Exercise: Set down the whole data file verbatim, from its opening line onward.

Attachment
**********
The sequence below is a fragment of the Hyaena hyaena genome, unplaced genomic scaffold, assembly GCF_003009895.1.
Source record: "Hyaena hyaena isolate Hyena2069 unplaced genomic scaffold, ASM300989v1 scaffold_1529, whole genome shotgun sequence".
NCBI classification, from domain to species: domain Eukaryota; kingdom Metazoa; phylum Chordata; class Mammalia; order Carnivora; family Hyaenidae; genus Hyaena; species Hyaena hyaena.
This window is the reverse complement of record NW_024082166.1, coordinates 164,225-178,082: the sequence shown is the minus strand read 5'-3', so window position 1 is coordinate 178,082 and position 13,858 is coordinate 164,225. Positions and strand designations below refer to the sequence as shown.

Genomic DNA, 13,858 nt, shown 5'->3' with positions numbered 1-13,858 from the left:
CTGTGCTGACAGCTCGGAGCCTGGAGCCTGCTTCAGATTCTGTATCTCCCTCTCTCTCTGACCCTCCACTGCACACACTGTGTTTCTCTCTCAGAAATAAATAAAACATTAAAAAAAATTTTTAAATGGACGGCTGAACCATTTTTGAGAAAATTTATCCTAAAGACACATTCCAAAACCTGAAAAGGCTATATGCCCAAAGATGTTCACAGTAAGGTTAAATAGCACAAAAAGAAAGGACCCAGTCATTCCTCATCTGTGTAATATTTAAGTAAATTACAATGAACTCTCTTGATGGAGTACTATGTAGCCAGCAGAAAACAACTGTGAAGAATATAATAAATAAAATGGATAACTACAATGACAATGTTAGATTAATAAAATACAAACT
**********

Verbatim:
The sequence below is a fragment of the Hyaena hyaena genome, unplaced genomic scaffold, assembly GCF_003009895.1.
Source record: "Hyaena hyaena isolate Hyena2069 unplaced genomic scaffold, ASM300989v1 scaffold_1529, whole genome shotgun sequence".
NCBI classification, from domain to species: domain Eukaryota; kingdom Metazoa; phylum Chordata; class Mammalia; order Carnivora; family Hyaenidae; genus Hyaena; species Hyaena hyaena.
This window is the reverse complement of record NW_024082166.1, coordinates 164,225-178,082: the sequence shown is the minus strand read 5'-3', so window position 1 is coordinate 178,082 and position 13,858 is coordinate 164,225. Positions and strand designations below refer to the sequence as shown.

Genomic DNA, 13,858 nt, shown 5'->3' with positions numbered 1-13,858 from the left:
CTGTGCTGACAGCTCGGAGCCTGGAGCCTGCTTCAGATTCTGTATCTCCCTCTCTCTCTGACCCTCCACTGCACACACTGTGTTTCTCTCTCAGAAATAAATAAAACATTAAAAAAAATTTTTAAATGGACGGCTGAACCATTTTTGAGAAAATTTATCCTAAAGACACATTCCAAAACCTGAAAAGGCTATATGCCCAAAGATGTTCACAGTAAGGTTAAATAGCACAAAAAGAAAGGACCCAGTCATTCCTCATCTGTGTAATATTTAAGTAAATTACAATGAACTCTCTTGATGGAGTACTATGTAGCCAGCAGAAAACAACTGTGAAGAATATAATAAATAAAATGGATAACTACAATGACAATGTTAGATTAATAAAATACAAACT